University of Vermont Extension 
Department of Plant and Soil Science

  Fall News Article


FALL LANDSCAPING FOR WILDLIFE


Dr. Leonard Perry, Extension Professor
University of Vermont
 
Now that fall is here, most gardeners, myself included, are clearing out undergrowth and unwanted vegetation around their garden and homes. However, plants we may not want may be wanted, and even needed, during the winter months by wildlife.

To have a landscape attractive to wildlife, you'll need to make sure they have water, food, and cover.  Fall is a good time to think about where they can get water in winter.  If you don't have a pond or stream, a heated birdbath might be on your shopping list if you don't already have one.
           
Food varies with animal and bird species, and can change during the season.  Some birds, for instance, may just eat seeds while others may prefer fruits at one season and seeds at another.  Wildlife, especially birds, prefer to eat plants from their habitats-- plants native to your area.
           
Remember that wildlife can't come inside as we do in storms and winter weather, so they need cover-- a place of protection from the elements.  Evergreen plants are most effective for this.  They also need cover from predators. This includes a safe place come spring to raise their young.  Since birds fly, they often live at different levels depending on species, so it is important to leave not only tall trees but lower understory ones, and shrubs as well.
           
Even if you are clearing brush, or need to, leave some piles in a back corner or out of sight for smaller mammals. Of course if you leave tall grass for the smaller mammals, you may not want this area near your gardens, or they'll have a place to live and feed!
           
If you are clearing out "weeds", consider an out-of-the-way patch of wildflowers like the fall asters and goldenrod.  These provide food for pollinators like bees, as well as many insects.  Many of these are beneficial insects, attacking the ones we don't want, others provide food for the birds.  Even the ragweed most consider a vile weed in our manicured landscapes, and to which some are allergic, has seeds rich in oil which provide a late fall and winter food source for the likes of mourning doves, pheasants, blackbirds, and sparrows.
           
Other weeds, or wildflowers depending on your perspective, that have high wildlife value include the common milkweed, goldenrod, smartweeds, and staghorn sumac.  The milkweed is noted as a main source for monarch butterfly larvae, but it also attracts many pollinators and insects.  So does the goldenrod, plus it provides cover for songbirds, rabbits, and small mammals.  Smartweed, that low creeping plant with small pink flower spikes through the season, makes many oil-rich seeds which migrating fall birds look for.  The staghorn sumac seeds are eaten by many birds in fall and winter, including robins, bluebirds, and cardinals.  Rabbits, small mammals, and deer will feed on the sumac bark.
           
When considering clearing out plants, keep in mind that cherries, whether wild or planted, provide food for about 70 different species of song and game birds. Crabapples supply food for birds, particularly the purple finch, blue jay, northern oriole, cedar waxwing, and robin.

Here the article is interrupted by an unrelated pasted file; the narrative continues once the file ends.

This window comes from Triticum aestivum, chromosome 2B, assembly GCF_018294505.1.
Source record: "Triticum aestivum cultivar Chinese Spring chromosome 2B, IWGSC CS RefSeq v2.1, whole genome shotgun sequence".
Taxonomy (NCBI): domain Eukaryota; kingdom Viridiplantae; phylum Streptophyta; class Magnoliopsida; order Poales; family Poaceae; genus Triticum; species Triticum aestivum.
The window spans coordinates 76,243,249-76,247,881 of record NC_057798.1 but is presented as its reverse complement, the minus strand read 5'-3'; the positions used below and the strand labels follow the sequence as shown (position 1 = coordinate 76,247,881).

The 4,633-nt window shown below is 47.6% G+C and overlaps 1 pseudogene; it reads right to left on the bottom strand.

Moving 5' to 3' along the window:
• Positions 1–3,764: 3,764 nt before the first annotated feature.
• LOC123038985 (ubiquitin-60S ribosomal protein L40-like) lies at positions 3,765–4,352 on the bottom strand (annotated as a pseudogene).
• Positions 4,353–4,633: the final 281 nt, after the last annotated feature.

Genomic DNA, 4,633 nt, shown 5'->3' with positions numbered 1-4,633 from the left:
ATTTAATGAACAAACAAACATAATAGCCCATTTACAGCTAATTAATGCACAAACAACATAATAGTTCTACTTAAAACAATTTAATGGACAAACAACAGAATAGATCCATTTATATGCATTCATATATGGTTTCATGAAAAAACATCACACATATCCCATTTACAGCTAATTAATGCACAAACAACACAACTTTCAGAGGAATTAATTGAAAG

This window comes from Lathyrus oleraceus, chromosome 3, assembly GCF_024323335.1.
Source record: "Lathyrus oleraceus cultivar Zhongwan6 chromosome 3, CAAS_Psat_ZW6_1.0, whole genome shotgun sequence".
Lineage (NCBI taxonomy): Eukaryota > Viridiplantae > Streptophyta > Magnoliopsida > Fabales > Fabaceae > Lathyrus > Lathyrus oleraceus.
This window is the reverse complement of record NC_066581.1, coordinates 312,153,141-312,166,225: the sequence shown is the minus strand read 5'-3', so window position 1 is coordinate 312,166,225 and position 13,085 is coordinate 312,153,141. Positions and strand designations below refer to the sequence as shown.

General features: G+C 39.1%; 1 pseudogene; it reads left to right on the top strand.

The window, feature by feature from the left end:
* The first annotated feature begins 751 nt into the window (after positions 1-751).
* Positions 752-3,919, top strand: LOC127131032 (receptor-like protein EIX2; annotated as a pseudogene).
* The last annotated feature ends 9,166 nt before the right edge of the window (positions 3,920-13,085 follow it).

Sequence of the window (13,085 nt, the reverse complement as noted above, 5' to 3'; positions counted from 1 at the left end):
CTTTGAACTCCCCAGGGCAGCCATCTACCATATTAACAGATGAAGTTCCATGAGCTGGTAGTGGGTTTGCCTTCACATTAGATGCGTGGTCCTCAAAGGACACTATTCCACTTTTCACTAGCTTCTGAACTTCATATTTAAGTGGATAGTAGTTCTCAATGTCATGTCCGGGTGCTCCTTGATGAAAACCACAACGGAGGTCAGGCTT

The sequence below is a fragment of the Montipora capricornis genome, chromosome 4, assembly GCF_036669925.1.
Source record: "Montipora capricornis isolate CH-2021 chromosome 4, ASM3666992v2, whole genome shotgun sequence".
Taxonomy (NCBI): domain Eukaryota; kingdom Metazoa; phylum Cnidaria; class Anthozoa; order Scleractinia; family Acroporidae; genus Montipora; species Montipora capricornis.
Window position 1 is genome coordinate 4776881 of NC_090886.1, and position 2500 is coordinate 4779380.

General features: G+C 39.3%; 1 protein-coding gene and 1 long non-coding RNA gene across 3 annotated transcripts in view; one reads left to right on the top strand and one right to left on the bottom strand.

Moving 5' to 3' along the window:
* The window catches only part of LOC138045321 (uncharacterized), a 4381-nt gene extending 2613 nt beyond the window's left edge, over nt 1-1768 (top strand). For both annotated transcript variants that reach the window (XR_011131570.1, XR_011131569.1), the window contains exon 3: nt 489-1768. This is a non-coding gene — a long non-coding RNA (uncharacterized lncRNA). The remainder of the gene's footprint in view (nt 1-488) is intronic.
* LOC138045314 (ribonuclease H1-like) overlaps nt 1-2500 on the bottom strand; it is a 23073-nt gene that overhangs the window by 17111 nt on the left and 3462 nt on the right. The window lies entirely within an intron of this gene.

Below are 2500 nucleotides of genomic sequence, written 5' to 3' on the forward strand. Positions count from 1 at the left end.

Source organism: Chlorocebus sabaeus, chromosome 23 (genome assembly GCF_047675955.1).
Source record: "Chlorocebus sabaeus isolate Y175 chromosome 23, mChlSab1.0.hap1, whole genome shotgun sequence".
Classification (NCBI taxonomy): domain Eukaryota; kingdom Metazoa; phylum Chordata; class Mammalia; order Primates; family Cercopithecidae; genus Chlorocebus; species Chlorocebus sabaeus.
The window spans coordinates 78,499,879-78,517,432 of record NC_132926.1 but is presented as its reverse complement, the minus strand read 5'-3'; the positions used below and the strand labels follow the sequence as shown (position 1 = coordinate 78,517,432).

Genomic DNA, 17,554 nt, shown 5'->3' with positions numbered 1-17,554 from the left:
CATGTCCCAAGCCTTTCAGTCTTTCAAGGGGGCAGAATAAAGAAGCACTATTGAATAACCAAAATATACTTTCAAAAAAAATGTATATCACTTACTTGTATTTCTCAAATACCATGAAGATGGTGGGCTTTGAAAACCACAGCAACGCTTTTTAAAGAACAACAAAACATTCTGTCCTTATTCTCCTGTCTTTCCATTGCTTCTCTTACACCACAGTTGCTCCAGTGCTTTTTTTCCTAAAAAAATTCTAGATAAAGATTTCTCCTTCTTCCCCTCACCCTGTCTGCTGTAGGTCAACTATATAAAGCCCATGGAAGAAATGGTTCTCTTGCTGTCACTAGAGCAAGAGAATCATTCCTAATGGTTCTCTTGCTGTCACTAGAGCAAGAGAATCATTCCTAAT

White cedars, so prevalent in the northeast, are an excellent source of food and shelter for many birds. They eat the seeds, and in winter, the evergreen branches provide cover, a place to escape the fierce winter winds.
           
Brambles, especially blackberries and raspberries that are a good food source for birds and small animals in summer, also provide a protective haven for wildlife in the winter. Alders, one of the first trees to reappear on land that has been cleared and allowed to regrow, offer twigs and buds for munching by beavers and rabbits, and a protective cover for these animals,
           
Most people are familiar with the red-osier dogwood. This native twiggy shrub is found growing along streams and in abandoned fields and has brilliant scarlet stems in mid-winter. It provides browsing for deer, bear, beaver, and rabbit. Many species of birds enjoy its bluish-black fruit, found in clusters on the ends of the stems. Ruffed grouse, pheasant, and wild turkeys especially like it. Its low growing branches provide good cover for many of these birds.
           
Many other plants are useful to wildlife for food and cover. Deer will browse on the ironwood tree, maples, and what is perhaps their most favorite, the mountain ash. The hophornbeam, another native tree, has fruits in the fall that are a secondary food for grouse. In winter, the tree buds are this bird's primary food.
           
And who hasn't seen squirrels gathering acorns from oak trees for winter? Not only squirrels, but other game animals and mammals eat acorns, as well as the small red fruits of the low growing partridgeberry.
           
So, this fall as you clean up some of the brush around your yard, why not leave some for the wildlife this winter. They'll be glad you did.  Look around too while you are cleaning up to make sure you're providing water, food, and cover for the wildlife you want.  Any one of these factors, if not present can limit who lives with you in your landscape and would be a great starting point for choosing new plants for planting now or next spring.  
             

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